“Once a year, go someplace you have never been before.” – Dalai Lama
The Herbfarm is one of the restaurants that are on many a bucket list. It is a 9-course dinner that is matched with 5-6 wines. If it’s not on your must-experience list, then you might want to consider it.
Arrive early for a tour of the wine cellar and herb garden. Check out the library upstairs while enjoying a cup of tea. As the visit was in mid-winter and dark at this time, the pre-dinner garden tour is taken inside. Samples of herbs and tree foliage and the ever desired black truffle is passed around for a taste, feel, smell. The history of how The Herbfarm came about is told by co-founder (and hostess) Carrie Van Dyck. Husband, President, and Culinary Director, Ron Zimmerman is in the wine cellar prior to dinner, talking the talk of wine. Check out their story http://www.theherbfarm.com/about/ronandcarrie.html. On the tour, we saw vintages from the early 1900′s. It’s amazing that the two of them continue to make this part of their daily ritual. Although it is dark outside in January, they encourage you to visit the pigs and garden between courses.
Upon arriving at your seat, you will find the table personalized with the parties name and if you are celebrating a special occasion, a small frame with greetings is presented. The menus are presented in a booklet with information about The Herbfarm, the dining courses, the wine being paired with and staff bio’s. Around the time of the first course, the staff is introduced, the wine being served is explained as well as information on the culinary specifics of the various courses. Chef Chris Weber describes the dishes and where the ingredients are sourced from. I was very impressed with the amount of local ingredients (and vendors) that are used as well as the Native American background that is preserved here. The menus change seasonally and have a theme to the lineup. On this particular night, we enjoyed the theme “A Menu for Red Heads” (An All-Red-Wine Dinner). And as a change of course, the menu was designed around the wine selections.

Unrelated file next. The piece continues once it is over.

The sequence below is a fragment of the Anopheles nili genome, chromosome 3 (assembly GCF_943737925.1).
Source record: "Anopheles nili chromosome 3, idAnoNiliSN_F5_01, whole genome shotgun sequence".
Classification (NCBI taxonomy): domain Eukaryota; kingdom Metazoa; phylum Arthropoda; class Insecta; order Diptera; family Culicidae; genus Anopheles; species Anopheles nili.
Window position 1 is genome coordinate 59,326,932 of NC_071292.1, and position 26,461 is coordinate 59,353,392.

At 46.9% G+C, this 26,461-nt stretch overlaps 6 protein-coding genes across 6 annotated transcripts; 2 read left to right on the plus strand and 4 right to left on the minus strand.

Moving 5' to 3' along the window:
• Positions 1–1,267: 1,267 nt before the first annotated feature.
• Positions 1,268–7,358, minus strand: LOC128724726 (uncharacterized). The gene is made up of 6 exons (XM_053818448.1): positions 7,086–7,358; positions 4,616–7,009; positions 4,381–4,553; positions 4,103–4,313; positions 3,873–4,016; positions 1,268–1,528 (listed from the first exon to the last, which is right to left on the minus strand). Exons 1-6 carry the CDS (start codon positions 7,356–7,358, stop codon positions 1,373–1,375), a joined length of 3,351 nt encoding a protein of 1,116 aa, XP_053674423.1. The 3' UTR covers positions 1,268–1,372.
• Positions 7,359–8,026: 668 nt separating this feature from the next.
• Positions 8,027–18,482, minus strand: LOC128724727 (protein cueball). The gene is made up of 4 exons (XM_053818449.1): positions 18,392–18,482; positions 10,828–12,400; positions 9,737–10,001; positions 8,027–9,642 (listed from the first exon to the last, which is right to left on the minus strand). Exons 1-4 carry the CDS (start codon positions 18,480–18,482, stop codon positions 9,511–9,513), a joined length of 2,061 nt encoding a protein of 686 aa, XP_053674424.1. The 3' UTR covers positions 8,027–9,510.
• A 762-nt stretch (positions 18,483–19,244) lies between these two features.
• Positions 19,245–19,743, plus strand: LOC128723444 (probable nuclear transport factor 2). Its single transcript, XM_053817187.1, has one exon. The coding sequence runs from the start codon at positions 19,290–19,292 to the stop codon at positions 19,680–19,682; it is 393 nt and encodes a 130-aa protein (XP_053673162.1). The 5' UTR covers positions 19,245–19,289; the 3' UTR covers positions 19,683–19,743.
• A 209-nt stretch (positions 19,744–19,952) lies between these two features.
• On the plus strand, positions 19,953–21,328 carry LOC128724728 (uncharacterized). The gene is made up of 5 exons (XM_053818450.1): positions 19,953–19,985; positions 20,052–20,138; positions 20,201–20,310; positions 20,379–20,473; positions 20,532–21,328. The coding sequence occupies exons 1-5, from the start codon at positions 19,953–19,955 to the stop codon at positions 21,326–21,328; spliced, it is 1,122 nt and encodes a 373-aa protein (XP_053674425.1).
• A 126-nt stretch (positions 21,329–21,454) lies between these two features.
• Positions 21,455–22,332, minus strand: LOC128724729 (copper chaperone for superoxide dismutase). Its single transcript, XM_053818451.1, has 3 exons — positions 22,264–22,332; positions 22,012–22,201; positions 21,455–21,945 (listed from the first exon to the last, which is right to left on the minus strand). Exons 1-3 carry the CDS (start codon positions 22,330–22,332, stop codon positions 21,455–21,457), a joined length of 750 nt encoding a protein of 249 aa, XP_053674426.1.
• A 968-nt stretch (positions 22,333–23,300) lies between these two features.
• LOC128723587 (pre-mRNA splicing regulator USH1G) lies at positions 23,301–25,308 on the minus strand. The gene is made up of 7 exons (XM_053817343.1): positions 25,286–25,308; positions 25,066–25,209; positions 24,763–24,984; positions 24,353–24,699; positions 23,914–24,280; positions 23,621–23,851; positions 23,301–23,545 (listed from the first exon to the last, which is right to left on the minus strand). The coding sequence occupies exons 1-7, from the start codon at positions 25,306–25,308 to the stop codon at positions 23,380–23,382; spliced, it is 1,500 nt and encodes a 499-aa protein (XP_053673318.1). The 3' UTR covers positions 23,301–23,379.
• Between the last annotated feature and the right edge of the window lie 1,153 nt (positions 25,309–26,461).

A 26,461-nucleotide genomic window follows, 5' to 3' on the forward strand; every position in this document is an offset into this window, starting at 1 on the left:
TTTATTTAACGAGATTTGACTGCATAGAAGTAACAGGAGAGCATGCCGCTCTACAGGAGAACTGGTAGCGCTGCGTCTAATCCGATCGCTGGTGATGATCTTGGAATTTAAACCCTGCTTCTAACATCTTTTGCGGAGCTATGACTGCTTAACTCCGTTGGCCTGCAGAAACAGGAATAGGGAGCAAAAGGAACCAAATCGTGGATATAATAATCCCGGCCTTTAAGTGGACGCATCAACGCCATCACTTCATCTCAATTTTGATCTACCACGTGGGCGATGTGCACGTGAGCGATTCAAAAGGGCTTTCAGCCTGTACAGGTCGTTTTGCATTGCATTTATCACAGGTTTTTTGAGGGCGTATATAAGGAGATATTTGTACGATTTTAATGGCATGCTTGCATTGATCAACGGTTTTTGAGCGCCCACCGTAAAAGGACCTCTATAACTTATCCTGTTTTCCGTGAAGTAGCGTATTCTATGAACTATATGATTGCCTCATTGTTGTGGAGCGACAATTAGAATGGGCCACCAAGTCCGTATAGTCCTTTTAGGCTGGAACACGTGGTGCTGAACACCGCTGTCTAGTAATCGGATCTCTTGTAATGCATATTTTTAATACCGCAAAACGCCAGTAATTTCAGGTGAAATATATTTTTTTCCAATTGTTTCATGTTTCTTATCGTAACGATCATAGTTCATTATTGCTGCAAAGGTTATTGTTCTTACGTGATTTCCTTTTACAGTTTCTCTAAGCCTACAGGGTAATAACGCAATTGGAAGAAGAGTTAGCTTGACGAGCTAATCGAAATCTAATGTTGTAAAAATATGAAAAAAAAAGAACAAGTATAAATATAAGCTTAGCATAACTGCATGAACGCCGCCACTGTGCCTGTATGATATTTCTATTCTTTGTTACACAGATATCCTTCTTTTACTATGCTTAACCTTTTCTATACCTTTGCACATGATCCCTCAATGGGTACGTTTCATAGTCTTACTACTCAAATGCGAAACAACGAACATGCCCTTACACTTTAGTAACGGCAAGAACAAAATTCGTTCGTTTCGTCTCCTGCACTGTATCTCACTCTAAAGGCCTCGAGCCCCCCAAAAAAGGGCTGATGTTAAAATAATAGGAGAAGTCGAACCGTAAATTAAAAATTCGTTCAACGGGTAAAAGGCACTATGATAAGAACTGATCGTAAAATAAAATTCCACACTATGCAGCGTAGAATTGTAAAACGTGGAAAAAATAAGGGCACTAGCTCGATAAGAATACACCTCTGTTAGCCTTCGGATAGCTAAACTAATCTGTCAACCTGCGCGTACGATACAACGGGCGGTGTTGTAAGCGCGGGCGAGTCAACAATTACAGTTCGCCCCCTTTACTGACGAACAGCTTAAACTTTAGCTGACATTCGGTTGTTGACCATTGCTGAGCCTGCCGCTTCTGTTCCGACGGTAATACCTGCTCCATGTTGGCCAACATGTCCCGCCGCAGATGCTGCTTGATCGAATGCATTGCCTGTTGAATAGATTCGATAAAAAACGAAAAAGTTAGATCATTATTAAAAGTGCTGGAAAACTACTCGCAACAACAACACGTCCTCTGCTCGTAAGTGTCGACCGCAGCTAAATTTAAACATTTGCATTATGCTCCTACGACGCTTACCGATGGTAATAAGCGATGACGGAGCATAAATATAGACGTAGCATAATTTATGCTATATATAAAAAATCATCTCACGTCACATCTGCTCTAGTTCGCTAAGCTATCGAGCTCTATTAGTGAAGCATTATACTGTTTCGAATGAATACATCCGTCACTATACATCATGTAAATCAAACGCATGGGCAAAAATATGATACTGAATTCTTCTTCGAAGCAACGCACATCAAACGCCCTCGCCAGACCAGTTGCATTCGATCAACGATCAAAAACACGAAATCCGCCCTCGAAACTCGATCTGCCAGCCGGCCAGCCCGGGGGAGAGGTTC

A Menu for Red Heads is well-rounded. It consisted of the following:
First Course: Rutabaga Root Soup, Weathervane Scallop Tartar, Cured Steelhead, Grilled Duck Breast Proscuitto
Second Course: Terrine of Alaska Octopus, Fermented Garlic, Herbfarm Potatoes
Third Course: Breast of Blue-Footed Chicken, Salad of Leek and Pellegrini Beans, Chicken Skin & Flax Cracker
Fourth Course: Seared Pacific Albacore Tuna, Gloucestershire Old Spot Proscuitto, Turnips, Bloomed Onion-Seed Sauce
Fifth Course: Lopez Island Lamb Marinated in Red Wine Lees, Black Trumpet Mushroom Lasagna, Rosemary-Mustard Green Pesto
Sixth Course: Lightly Glazed Torchon of Puyallup Foie Gras, Mince of Winter Vegetables, Meringues of Olympic Peninsula Saffron
Seventh Course: Rose Panna Cotta, Frozen Zabaglione of Citrus Herbs, Chamomile Ice
Eighth Course: Consomme of Dark Fruits and Oak, Crispy Hazelnut Cake, Anise Hyssop
Ninth Course: Red Velvet Canale, Bay Cream Gingersnap, White Chocolate Sour Cherry, Port Wine Fish
Dessert included: Red Velvet Beet Canale, White Chocolate Sour Cherry, Port Wine Fish, and Bay Cream Gingersnap treats.
Alternate Dinner Sips, Tastes and Flights of wine can be purchased as well as coffee, tea, and other. If wine is not on your list of must-haves, then a substitute will be provided. Pricing of meal stays the same. While dinner is being enjoyed, you’ll hear the soothing sound of guitar played by Patricio Contreras. The staff will serve the meal as a team. A number of wine SME’s as well as Sommelier Joey Lopaka and Tysan Dutta, pour the wine. The wine cellar consists of over 26,000 bottles and 4,500 selections. If the wine you wish to bring in is not on The Herbfarm Award Winning wine list, the corkage fee is $35. And, if you would like to stay the night at Willows Lodge http://www.willowslodge.com/ request a taxi, or other, they will be happy to arrange it. Most recently, The Herbfarm was the only Washington State restaurant to receive the AAA 5-Diamond Award and as of this posting, is among the James Beard Foundation 2014 Restaurant and Chef Award Semifinalists. Many more accolades have been and will be awarded.